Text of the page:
This paper seeks to compare the time (in years) SSA countries will take to reach their MDG 4 target at the current rate of decline and the time it could have taken to reach their target if domestic resources had not been lost through illicit financial flows, corruption and servicing of debt since 2000.

MDG Financing gaps and lost resources: what is known?

At the onset of the MDG period, a High-Level Panel on Financing for Development foresaw the shortfall in the capacity of developing countries to mobilise domestic resources required to meet the MDG targets and recommended that the cost of financing the MDGs be shared by rich and poor countries. A call was made by leaders of the UN Millennium project for a “big push” of increased and predictable financial support from high income countries, as poor countries could not reach these health and social goals because they were simply too poor [7]. Several estimates were made of the global annual financial gap, measuring the difference between the estimated total cost and the resources available from domestic sources. These estimates ranged widely depending on the methodology used and assumptions made, from around $50 billion to the highest estimate at $195 billion of overseas development aid required each year [8]. The overall cost of achieving MDG 4 and 5 (those related to child mortality and maternal health respectively) in SSA was estimated to be about $63.2 billion of which $27.5billion is an annual financial gap. Table 1 summarises some of these estimates.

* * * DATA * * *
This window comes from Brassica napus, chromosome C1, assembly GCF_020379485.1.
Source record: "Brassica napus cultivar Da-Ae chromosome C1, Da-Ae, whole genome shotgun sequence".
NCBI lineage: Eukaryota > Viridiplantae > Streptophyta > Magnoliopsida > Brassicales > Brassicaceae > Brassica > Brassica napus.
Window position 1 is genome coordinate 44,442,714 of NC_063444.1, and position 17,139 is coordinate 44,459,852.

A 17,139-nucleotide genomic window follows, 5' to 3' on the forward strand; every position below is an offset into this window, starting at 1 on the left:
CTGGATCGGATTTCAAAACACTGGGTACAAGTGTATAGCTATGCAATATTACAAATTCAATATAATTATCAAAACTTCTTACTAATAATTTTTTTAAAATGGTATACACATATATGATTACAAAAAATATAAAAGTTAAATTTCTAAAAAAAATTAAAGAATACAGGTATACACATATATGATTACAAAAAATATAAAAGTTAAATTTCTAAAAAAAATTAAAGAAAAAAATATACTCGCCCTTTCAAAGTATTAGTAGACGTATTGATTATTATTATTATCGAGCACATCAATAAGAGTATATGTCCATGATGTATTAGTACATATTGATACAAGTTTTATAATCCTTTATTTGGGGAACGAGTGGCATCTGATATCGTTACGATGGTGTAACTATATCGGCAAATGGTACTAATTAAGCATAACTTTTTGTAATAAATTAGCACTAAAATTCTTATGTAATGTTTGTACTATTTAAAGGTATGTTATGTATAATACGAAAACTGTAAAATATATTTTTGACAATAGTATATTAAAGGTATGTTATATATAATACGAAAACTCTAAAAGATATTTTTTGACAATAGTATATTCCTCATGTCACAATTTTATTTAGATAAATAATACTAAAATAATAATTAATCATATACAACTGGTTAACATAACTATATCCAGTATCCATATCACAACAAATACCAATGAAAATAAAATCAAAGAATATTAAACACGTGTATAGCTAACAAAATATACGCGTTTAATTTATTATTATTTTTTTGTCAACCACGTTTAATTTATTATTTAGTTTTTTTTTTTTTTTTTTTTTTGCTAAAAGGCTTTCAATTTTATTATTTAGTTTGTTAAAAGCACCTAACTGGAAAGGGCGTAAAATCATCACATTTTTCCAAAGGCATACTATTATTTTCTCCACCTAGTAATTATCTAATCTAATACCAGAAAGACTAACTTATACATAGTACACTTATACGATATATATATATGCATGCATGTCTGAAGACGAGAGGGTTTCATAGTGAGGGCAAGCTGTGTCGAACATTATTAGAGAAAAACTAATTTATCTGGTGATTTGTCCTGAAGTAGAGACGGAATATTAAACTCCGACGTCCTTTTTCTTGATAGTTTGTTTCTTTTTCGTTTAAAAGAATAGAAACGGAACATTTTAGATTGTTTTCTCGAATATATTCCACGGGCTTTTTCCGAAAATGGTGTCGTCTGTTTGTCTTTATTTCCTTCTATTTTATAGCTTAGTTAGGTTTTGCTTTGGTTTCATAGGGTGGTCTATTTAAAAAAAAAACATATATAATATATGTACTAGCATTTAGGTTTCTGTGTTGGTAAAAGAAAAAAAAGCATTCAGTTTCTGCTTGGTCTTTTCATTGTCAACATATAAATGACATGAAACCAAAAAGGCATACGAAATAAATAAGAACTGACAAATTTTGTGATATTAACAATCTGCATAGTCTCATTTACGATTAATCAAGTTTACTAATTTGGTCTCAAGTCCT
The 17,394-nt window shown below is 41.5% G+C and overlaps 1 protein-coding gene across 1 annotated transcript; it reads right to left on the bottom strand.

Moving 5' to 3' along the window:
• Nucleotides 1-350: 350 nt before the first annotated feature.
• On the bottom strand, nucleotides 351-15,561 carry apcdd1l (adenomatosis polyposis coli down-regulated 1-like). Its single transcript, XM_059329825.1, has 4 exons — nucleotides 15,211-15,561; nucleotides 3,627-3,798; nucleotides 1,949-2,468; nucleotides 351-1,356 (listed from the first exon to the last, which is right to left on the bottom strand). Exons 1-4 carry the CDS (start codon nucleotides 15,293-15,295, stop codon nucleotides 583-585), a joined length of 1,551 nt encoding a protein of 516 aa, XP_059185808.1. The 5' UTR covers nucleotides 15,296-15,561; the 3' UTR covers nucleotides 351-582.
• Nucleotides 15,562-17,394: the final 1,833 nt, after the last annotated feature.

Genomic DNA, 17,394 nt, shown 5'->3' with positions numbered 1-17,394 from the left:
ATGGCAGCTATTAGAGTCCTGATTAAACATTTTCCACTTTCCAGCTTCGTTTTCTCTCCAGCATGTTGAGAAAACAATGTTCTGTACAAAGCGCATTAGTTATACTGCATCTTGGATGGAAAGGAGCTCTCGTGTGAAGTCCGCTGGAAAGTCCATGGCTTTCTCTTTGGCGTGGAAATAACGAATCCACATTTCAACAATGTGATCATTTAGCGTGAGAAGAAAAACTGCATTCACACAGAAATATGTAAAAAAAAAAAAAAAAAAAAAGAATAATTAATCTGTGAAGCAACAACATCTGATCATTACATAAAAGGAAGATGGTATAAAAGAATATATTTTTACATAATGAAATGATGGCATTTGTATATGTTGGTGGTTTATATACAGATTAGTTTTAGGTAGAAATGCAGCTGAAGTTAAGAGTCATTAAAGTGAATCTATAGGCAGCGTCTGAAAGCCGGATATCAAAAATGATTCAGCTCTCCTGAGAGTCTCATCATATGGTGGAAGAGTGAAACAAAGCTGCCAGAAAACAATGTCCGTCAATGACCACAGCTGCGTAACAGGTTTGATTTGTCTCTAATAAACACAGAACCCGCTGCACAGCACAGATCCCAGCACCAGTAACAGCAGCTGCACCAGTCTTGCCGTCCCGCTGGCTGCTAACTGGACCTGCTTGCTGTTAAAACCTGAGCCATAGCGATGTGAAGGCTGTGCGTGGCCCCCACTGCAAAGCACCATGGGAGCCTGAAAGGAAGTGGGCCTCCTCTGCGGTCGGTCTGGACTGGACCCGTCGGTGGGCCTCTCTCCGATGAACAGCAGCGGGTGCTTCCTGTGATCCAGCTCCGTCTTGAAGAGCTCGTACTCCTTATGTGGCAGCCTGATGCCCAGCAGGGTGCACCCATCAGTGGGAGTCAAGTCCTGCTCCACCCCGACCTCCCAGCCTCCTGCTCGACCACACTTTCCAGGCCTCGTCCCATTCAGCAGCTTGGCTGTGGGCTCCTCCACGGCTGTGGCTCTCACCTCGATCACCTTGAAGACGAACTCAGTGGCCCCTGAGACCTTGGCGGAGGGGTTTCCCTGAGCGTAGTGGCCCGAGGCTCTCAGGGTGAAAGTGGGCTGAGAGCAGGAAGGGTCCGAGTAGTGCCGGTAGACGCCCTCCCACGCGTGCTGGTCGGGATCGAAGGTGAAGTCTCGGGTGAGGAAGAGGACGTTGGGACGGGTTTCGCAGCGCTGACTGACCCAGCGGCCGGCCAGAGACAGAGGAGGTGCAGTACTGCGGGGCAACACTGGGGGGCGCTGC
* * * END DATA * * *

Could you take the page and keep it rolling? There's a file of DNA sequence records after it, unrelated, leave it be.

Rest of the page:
Table 1 Estimates of the cost of achieving the MDGs